Oki Matsumoto: “Sometimes, friendly parents are not good for kids.”
Monex founder Oki Matsumoto was interviewed by Frank Packard, President of Triple A Partners Japan, at an event titled “New Directions: Alternative Thinking about Venture Capital in Japan”. The American Chamber of Commerce in Japan (ACCJ) hosted this session on June 13, 2017; since it was on the record, we are able to share some of the highlights. As we are paraphrasing from our notes and not based on a recording, any mistakes or misunderstandings are entirely our fault.
“With Monex Ventures, our goal is to plug into young entrepreneurs; Japan needs more risk-taking people; even employees joining Monex today are looking for a stable environment — that was different 20 years ago when Monex was founded.”
“I am also one of 13 board members at Endeavor Japan — each of the 13 board members has committed JPY 8m personal (not corporate) capital per year for five years, and also agreed to mentoring young entrepreneurs; for Endeavor globally, there are 500 board members, and 3,000 mentors; the portfolio companies generate USD 8bn in annual revenue and employ 600,000 people.”
“I am engaging with Endeavor, because Japan ranks last in venture capital invested among OECD countries. In addition to fostering a domestic entrepreneurial culture, many of the portfolio companies want to do business in Japan, so we need a receptor (typically, Endeavor is focused on less developed markets).”
“Deep learning and AI are interesting fields in Japan as due to the language, it has been an area that is hard to capture for global internet giants; also, transaction data in Japan is personal information, and hence protected; we see some promising startups in that space.”
“ METI is very friendly to young companies, but the government funds are the worst in risk assessment, they are spending money too generously and coddling young entrepreneurs; sometimes, friendly parents are not good for kids; sometimes the government thinks it is helpful, but in fact they are not, the example again is the personal information protection law, which makes certain business models impossible to implement in Japan; the best the government could do would be to withdraw such regulation.”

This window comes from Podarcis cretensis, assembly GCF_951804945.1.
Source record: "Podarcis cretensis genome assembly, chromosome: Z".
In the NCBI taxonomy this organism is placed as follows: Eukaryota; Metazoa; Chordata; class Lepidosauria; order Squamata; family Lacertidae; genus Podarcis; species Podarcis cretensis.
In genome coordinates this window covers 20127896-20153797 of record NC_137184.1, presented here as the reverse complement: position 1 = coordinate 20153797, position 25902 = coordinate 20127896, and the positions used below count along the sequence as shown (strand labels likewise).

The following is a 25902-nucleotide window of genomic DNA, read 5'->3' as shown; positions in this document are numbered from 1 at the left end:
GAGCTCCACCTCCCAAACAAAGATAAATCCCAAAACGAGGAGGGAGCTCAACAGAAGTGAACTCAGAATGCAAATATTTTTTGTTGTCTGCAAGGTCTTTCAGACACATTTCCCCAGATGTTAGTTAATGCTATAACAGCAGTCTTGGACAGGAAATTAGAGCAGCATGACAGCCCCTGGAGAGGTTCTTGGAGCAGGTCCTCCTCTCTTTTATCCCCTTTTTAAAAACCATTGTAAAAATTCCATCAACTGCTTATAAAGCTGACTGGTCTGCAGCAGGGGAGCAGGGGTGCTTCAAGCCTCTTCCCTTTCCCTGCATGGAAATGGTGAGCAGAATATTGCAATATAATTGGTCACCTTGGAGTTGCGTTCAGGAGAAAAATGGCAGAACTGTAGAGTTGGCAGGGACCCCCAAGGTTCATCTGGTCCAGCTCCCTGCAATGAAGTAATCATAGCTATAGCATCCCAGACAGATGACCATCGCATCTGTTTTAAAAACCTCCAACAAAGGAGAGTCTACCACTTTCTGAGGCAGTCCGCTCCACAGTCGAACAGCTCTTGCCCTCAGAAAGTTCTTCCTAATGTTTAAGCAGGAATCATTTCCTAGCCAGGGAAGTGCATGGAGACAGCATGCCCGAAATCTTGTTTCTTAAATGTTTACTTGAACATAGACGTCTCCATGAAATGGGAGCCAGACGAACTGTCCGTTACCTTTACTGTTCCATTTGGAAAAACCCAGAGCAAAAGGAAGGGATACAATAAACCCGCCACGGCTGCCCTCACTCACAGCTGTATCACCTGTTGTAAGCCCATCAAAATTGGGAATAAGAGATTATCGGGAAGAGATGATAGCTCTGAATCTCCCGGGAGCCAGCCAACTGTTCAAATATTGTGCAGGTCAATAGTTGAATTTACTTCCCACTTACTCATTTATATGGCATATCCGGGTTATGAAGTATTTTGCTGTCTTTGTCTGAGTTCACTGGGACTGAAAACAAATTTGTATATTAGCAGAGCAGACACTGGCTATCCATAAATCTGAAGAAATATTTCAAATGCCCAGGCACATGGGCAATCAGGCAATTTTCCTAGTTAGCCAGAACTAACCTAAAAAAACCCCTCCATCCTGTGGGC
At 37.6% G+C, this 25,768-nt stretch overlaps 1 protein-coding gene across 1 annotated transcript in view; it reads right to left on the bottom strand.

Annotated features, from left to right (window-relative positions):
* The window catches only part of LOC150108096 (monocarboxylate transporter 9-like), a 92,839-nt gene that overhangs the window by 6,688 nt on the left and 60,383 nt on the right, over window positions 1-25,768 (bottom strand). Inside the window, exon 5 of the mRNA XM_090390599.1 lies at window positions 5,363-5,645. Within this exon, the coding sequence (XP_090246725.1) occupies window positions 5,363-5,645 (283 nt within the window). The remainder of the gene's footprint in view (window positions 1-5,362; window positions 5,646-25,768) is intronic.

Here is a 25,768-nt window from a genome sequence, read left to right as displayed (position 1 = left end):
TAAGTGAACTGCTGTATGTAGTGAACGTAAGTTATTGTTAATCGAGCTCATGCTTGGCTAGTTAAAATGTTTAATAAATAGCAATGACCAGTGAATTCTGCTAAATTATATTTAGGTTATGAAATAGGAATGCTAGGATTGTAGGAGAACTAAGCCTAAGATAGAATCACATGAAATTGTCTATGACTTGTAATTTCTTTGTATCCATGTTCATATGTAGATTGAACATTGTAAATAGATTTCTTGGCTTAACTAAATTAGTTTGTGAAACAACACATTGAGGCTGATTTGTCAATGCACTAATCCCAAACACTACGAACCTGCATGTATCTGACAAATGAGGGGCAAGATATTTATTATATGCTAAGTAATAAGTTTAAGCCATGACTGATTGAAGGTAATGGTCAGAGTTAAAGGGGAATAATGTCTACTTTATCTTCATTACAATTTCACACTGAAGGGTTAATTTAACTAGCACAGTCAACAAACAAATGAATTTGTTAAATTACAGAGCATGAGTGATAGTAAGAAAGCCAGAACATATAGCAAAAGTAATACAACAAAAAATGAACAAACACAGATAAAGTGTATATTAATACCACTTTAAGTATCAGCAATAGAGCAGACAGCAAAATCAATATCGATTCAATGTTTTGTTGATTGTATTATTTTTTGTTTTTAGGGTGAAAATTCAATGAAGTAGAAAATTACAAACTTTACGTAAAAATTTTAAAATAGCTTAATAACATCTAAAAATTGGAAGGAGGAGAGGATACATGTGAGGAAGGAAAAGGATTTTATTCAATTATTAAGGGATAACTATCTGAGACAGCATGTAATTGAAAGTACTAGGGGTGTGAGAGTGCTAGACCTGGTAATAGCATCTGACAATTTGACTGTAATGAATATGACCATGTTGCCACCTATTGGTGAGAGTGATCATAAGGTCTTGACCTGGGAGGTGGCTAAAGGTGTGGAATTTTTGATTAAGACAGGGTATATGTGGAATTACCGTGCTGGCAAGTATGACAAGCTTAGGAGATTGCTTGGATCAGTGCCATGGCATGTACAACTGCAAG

“Similarly, the FSA is saying they are promoting FinTech, but at the same time they are making the regulatory scope of banking businesses broader, which does not help the startups; as a result, FinTech firms are ending up just as application providers to the banks; rather than broadening the scope of the banking business, the FSA should give a certain space to the entrepreneurs.”
Is it difficult to structure equity compensation in Japan?
“It seems to be working okay by issuing options, even at Monex 18 years ago we issued options, but employees thought it was bonus, so when the share price went down, they got angry; understanding of options is very different in Japan, providing real stock with symmetric payout might work better here; best way to align interests is to do an IPO, which has become very easy in Japan.”
Risk taking — are VC investors in Japan truly investing into an entrepreneur who has failed before?
“Compared to 20 years ago, the Japan climate has changed and it is okay now; 20 years ago, I had to personally indemnify Sony to get their capital into the joint venture; today, there is an abundance of capital; many people always try to generalize on the bad things, there are lots of good people and talent, so you need to find this interesting space and focus on it.”
Are you planning an accelerator? Other than mentorship, do you plan to provide other support?
“With Monex, we do not have enough resource to establish an accelerator, but it would be very helpful for Japanese ventures, and there are others who are serving this space. I did personally incubate Lifenet Insurance Company in an early funding round, invested USD 10,000 each with a partner; we thought that with Monex, we are the leading online financial services business, and we felt a mission as elder brothers of the online financial industry to help shake up the life insurance business.”
“The bureaucratic system influences Japanese corporates, the government is talking about female participation in the workforce, but does not really change how the bureaucracy operates, it is still very much seniority-based and gender-biased; you need to talk to Abe-san if you really want to effect change here, in the public sector first, and then in the private sector.”
“An IPO is not the goal, just the beginning, in my view it is not a financing activity, you could do that privately, but to change the character of the company, that type of concept needs to be deeply understood by the entrepreneurs.”
Why have so many new IPOs performed poorly?
“Because of government funds and lots of liquidity in the market, high prices are being paid in private rounds, so at the IPO event the price is set as high as possible because of previous private rounds, and companies are struggling against aggressive valuations.”
Most valuable area to focus on for mentorship?
“Many entrepreneurs are good in thinking about their business, but struggle with the human element. They have often started the business with friends and feel obliged to them, they feel the need to keep the hierarchy as previously agreed, and need help to make changes to scale the company, this is by far the most important area we help with.”